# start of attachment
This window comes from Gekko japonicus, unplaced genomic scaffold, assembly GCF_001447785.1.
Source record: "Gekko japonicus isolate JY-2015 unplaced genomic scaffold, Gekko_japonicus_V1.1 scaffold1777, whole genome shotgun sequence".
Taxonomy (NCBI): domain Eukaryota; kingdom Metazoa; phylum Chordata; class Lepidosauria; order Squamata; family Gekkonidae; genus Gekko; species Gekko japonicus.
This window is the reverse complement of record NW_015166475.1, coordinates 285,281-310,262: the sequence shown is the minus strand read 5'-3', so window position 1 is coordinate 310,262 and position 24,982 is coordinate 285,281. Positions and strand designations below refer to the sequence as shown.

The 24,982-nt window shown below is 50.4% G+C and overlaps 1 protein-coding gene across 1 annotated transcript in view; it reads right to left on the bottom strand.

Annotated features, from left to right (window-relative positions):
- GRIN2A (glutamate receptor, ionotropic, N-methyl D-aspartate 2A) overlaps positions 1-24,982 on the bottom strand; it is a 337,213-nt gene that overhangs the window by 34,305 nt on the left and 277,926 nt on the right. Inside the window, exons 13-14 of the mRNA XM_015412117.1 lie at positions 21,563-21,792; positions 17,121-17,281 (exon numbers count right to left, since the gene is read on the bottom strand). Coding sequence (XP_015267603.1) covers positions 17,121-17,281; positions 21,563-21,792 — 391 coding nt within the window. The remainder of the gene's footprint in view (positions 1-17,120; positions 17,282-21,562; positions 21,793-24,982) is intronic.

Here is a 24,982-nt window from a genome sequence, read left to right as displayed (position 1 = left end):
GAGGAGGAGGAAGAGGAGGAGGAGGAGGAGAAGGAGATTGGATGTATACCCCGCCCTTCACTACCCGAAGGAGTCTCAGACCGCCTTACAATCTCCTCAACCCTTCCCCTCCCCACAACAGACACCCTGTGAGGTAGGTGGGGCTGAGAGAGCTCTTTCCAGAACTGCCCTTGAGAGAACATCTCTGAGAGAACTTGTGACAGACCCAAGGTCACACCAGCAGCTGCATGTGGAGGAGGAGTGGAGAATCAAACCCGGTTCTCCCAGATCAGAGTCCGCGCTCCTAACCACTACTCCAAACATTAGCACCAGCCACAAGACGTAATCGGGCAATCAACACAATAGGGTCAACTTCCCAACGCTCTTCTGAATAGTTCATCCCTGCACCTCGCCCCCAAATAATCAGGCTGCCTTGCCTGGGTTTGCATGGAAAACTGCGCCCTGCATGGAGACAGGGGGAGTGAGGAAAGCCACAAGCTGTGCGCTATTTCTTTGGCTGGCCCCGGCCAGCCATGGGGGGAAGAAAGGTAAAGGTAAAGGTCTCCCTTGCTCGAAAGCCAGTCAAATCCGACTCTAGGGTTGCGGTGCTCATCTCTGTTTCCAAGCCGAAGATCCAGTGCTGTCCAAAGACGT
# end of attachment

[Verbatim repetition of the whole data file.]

This window comes from Gekko japonicus, unplaced genomic scaffold, assembly GCF_001447785.1.
Source record: "Gekko japonicus isolate JY-2015 unplaced genomic scaffold, Gekko_japonicus_V1.1 scaffold1777, whole genome shotgun sequence".
Taxonomy (NCBI): domain Eukaryota; kingdom Metazoa; phylum Chordata; class Lepidosauria; order Squamata; family Gekkonidae; genus Gekko; species Gekko japonicus.
This window is the reverse complement of record NW_015166475.1, coordinates 285,281-310,262: the sequence shown is the minus strand read 5'-3', so window position 1 is coordinate 310,262 and position 24,982 is coordinate 285,281. Positions and strand designations below refer to the sequence as shown.

The 24,982-nt window shown below is 50.4% G+C and overlaps 1 protein-coding gene across 1 annotated transcript in view; it reads right to left on the bottom strand.

Annotated features, from left to right (window-relative positions):
- GRIN2A (glutamate receptor, ionotropic, N-methyl D-aspartate 2A) overlaps positions 1-24,982 on the bottom strand; it is a 337,213-nt gene that overhangs the window by 34,305 nt on the left and 277,926 nt on the right. Inside the window, exons 13-14 of the mRNA XM_015412117.1 lie at positions 21,563-21,792; positions 17,121-17,281 (exon numbers count right to left, since the gene is read on the bottom strand). Coding sequence (XP_015267603.1) covers positions 17,121-17,281; positions 21,563-21,792 — 391 coding nt within the window. The remainder of the gene's footprint in view (positions 1-17,120; positions 17,282-21,562; positions 21,793-24,982) is intronic.

Here is a 24,982-nt window from a genome sequence, read left to right as displayed (position 1 = left end):
GAGGAGGAGGAAGAGGAGGAGGAGGAGGAGAAGGAGATTGGATGTATACCCCGCCCTTCACTACCCGAAGGAGTCTCAGACCGCCTTACAATCTCCTCAACCCTTCCCCTCCCCACAACAGACACCCTGTGAGGTAGGTGGGGCTGAGAGAGCTCTTTCCAGAACTGCCCTTGAGAGAACATCTCTGAGAGAACTTGTGACAGACCCAAGGTCACACCAGCAGCTGCATGTGGAGGAGGAGTGGAGAATCAAACCCGGTTCTCCCAGATCAGAGTCCGCGCTCCTAACCACTACTCCAAACATTAGCACCAGCCACAAGACGTAATCGGGCAATCAACACAATAGGGTCAACTTCCCAACGCTCTTCTGAATAGTTCATCCCTGCACCTCGCCCCCAAATAATCAGGCTGCCTTGCCTGGGTTTGCATGGAAAACTGCGCCCTGCATGGAGACAGGGGGAGTGAGGAAAGCCACAAGCTGTGCGCTATTTCTTTGGCTGGCCCCGGCCAGCCATGGGGGGAAGAAAGGTAAAGGTAAAGGTCTCCCTTGCTCGAAAGCCAGTCAAATCCGACTCTAGGGTTGCGGTGCTCATCTCTGTTTCCAAGCCGAAGATCCAGTGCTGTCCAAAGACGT